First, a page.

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We should measure the health of our society not at its apex, but at its base

In June last year, the International Monetary Fund’s Strategy, Policy, and Review Department released a paper titled “Causes and Consequences of Income Inequality: A Global Perspective,” where they identify widening income inequality as the defining challenge of our time.

Estimates suggest that almost half of the world’s wealth is now owned by just 1 percent of the population, amounting to $110 trillion—65 times the total wealth of the bottom half of the world’s population.

The top 1 percent also now account for around 10 percent of total income in advanced economies with about half of their income coming from non-labour income.

Corporate profits have been translated into strikingly high executive salaries and bonuses, exacerbating income inequality.

But this has not has a positive effect on growth. Quite the opposite.

The study found that, if the income share of the top 20 percent increases by 1 percentage point, GDP growth is actually 0.08 percentage point lower in the following five years, suggesting that the benefits do not trickle down. Instead, a similar increase in the income share of the bottom 20 percent (the poor) is associated with 0.38 percentage point higher growth. This positive relationship between disposable income shares and higher growth continues to hold for the second and third quintiles (the middle class).

There are many reasons for this.

Increasing concentration of incomes reduces aggregate demand and undermines growth, because the wealthy spend a lower fraction of their incomes than middle- and lower-income groups.

Higher inequality lowers growth by depriving the ability of lower-income households to stay healthy and accumulate physical and human capital. For instance, it can lead to underinvestment in education as poor children end up in poorly resourced schools and are less able to go on to tertiary education. As a result, labour productivity is lower than it would have been in a more equitable world.

Countries with higher levels of income inequality tend to have lower levels of mobility between generations, with parent’s earnings being a more important determinant of children’s earnings. While education and working hard are important for getting ahead, knowing the right people and belonging to a wealthy family make an even bigger difference.

Individuals have an incentive to divert their efforts toward securing favoured treatment and protection, resulting in resource misallocation, corruption, and nepotism, with attendant adverse social and economic consequences. In particular, citizens can lose confidence in institutions, eroding social cohesion and confidence in the future.

Disproportionate wealth concentrates political and decision making power in the hands of a few as we have witnessed with the power of the fossil fuel industry to make governments delay action on climate change and retard investment in renewable energy.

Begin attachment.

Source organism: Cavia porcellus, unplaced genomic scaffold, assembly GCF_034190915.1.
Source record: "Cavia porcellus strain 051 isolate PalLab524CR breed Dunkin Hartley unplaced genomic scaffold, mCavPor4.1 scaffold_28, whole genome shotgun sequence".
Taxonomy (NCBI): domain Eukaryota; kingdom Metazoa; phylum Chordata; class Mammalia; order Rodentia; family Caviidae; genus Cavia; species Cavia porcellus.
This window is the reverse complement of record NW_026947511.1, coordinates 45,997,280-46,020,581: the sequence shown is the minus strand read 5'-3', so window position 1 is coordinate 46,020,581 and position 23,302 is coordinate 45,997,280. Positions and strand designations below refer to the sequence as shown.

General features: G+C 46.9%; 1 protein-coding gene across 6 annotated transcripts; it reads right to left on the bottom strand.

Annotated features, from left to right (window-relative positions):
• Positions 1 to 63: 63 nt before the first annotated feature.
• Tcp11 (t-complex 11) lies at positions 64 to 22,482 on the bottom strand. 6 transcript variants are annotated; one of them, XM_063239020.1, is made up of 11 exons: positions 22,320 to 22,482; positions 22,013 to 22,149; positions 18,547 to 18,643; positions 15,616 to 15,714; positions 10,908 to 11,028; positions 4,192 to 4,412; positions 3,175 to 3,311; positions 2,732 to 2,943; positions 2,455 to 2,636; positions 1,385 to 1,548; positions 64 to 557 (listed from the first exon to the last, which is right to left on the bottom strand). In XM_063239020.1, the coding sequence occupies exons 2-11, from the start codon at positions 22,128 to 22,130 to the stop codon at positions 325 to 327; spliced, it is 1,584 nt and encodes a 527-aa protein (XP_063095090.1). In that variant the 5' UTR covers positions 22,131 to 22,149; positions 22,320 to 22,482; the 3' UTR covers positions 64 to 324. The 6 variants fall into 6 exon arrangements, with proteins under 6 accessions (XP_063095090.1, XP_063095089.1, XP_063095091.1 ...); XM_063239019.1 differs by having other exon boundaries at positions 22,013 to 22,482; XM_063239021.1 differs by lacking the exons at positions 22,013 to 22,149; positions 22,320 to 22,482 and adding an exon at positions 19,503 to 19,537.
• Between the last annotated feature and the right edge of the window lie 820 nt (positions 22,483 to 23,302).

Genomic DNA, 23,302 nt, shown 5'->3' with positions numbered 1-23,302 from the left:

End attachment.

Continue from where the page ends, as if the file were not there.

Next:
A growing body of evidence suggests that rising influence of the rich and stagnant incomes of the poor and middle class also have a causal effect on crises, and thus directly hurt short- and long-term growth.

In particular, studies have argued that a prolonged period of higher inequality in advanced economies was associated with the global financial crisis by intensifying leverage, overextension of credit, a relaxation in mortgage-underwriting standards, and allowing lobbyists to push for financial deregulation.

We are constantly told about the efficiency of the free market. But the market obviously is not efficient. The most basic law of economics—necessary if the economy is to be efficient—is that demand equals supply. But we have a world in which there are huge unmet needs—investments to bring the poor out of poverty, to promote development in less developed countries in Africa and other continents around the world, to retrofit the global economy to face the challenges of global warming. At the same time, we have vast underutilized resources—we have empty homes and homeless people,workers and machines that are idle or are not producing up to their potential. Unemployment—the inability of the market to generate jobs for so many citizens—is the worst failure of the market, the greatest source of inefficiency, and a major cause of inequality.

The Coalition claim that cutting company tax rates will create jobs but they did no modelling to back up this assertion and the evidence indicates otherwise.

Annaly Salvos in Credit Writedowns in December 2010 reported the following about the US:

  • In 1948, the top tax rate was slightly above 80% and the unemployment rate was approximately 4%.
  • In the early 1980s, the top tax rate was 70% and the unemployment rate was approximately 7.5%.
  • In 2010, the top tax rate was 35% and the unemployment rate was approximately 9.5%.
  • During that same time period, the amount of jobs created (or lost) has stayed roughly the same, between 4 million jobs created during some years and 2 million jobs lost during other years. The largest job losses happened in 2009 when the top tax rate was at 35%, near an all-time low.